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Old stamping grounds


If we were going to choose a day out, Thursday was a pretty good one to choose.

OH and I had decided to visit the NE – we go regularly, it’s OH’s homeland, and where we began married life. A super part of the world.

We had intended to leave at 5.30 am, but finding ourselves wide awake at 4 am, were on the road well before 5, and just north of Lancaster by 6. It was a lovely morning, and apart from some cloud around midday remained so all day.

Our first port of call was the round of family graves, which we always visit. OH’s great grandfather is buried at St Paul’s, Jarrow, which is – I believe – the second oldest extant church in Britain. It is built around the Saxon remains of the monastery where the Venerable Bede lived and worked. It is always a source of wonder to us when we visit. When we lived in Jarrow, although the monastery was taken for granted by locals, and known to academics and historians, it was of little note to most. Now it is restored, well-presented and a candidate for world heritage status. The park adjoining it was an overgrown field, full of debris and hardly safe to walk through. The visitor/education centre was a derelict building. How times change!

St Paul’s Church : the part to the right of the tower is Saxon, and part of the old monastery:

Remains of the Monastery where St Bede worked:

The view in the other direction. These cranes are on the south bank of the Tyne:

The park between the church and the visitor centre – it was impossible to walk across this space when we lived here :

After leaving Jarrow, we headed north to Craster, on the Northumberland coast. This lovely fishing village is another old haunt of ours. We had two memorable holidays here when the children were young. We rented one of the cottages overlooking the harbour. The front gardens of the cottages are across the road, bordering the harbour. The village has most definitely been “discovered” and was actually quite busy when we visited this time – mainly over 60s (like us) mostly walking along the low cliffs to the dramatic Dunstanburgh Castle. It is definitely my favourite castle ever, but today was not the day to go. I know it so well, but I enjoy it best when it is quiet and lonely, even in poor weather. When we stayed there, we used to like it in the evening, when it was closed, and we could walk around the outside and imagine how it must have been, so long ago.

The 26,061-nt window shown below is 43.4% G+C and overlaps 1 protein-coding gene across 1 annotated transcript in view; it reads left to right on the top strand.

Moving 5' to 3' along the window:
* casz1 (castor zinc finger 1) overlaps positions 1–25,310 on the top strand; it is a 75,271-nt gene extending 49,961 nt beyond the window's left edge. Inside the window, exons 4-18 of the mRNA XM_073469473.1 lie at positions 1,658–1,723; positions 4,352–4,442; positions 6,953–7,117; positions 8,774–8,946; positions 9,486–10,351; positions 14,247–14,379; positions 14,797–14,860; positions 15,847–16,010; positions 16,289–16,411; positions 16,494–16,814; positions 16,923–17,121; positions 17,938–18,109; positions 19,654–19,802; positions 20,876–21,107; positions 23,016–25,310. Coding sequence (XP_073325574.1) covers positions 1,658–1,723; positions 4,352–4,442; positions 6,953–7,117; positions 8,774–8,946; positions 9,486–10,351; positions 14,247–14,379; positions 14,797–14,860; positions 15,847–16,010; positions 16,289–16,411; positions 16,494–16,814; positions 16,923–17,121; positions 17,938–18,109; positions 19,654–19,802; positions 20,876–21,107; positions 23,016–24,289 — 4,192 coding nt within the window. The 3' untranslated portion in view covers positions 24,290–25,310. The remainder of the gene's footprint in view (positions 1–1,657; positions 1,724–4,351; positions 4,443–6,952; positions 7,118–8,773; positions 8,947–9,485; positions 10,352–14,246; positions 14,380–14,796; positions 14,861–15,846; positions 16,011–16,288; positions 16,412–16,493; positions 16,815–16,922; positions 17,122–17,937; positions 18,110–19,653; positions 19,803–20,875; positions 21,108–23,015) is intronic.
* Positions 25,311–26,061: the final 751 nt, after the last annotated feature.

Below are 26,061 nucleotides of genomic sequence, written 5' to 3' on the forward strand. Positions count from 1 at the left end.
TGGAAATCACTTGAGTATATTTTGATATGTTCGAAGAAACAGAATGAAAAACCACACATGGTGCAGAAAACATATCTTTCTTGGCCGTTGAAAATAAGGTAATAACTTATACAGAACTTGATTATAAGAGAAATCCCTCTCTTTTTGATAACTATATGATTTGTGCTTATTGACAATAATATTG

A fishing boat in Craster harbour.
A plaque on the wall reads “Hodie felix, cras ter” which is a Latin pun meaning “today happy, tomorrow thrice [happy]”.

As you can see, the sea was like a millpond. Lovely weather, of course, but on this rocky shore, I rather like to see the waves and hear the sound of the water! (Never satisfied, eh?)

The white house was our home for a week in 1987, and again in ’88. The front gardens – which are across the road – are on the edge of the harbour, and awash with colour:

Next we drove into Alnwick. No – we didn’t visit the garden. We didn’t have time (and have you seen the price of the tickets? – only joking!) We had lunch at the White Swan, where one of their rooms is decked out in the original panelling, mirrors and ceiling salvaged from the Olympic, sister ship of the Titanic – quite a sight! We often visit Barter Books here, a superb second-hand bookshop in the old station, but again – no time on this visit. You need to allow plenty of time in that treasure-house. It’ll wait – we’ll be back!

After lunch, we headed south and west to Corbridge, another frequent destination. After browsing the antiques centre, we enjoyed a coffee at the Angel Inn, which we have been visiting for 45 years. The weather was hot and sunny and everywhere looked beautiful.


Finally, we decided it was time to head home – early enough to miss most of the traffic on the A69, and late enough to miss the worst of it in Preston. I love the M6 north of Lancaster. The countryside looks beautiful at this time of year – so lush, so many different greens.

M6 – part of one of the most dramatic stretches, just south of Tebay:

We were home by 8, feeling rather pleased with ourselves for fitting so much into a great day. We have no more day trips planned for a few weeks… (the next one will undoubtedly be to Paisley to see daughter, s-i-l and grandson!)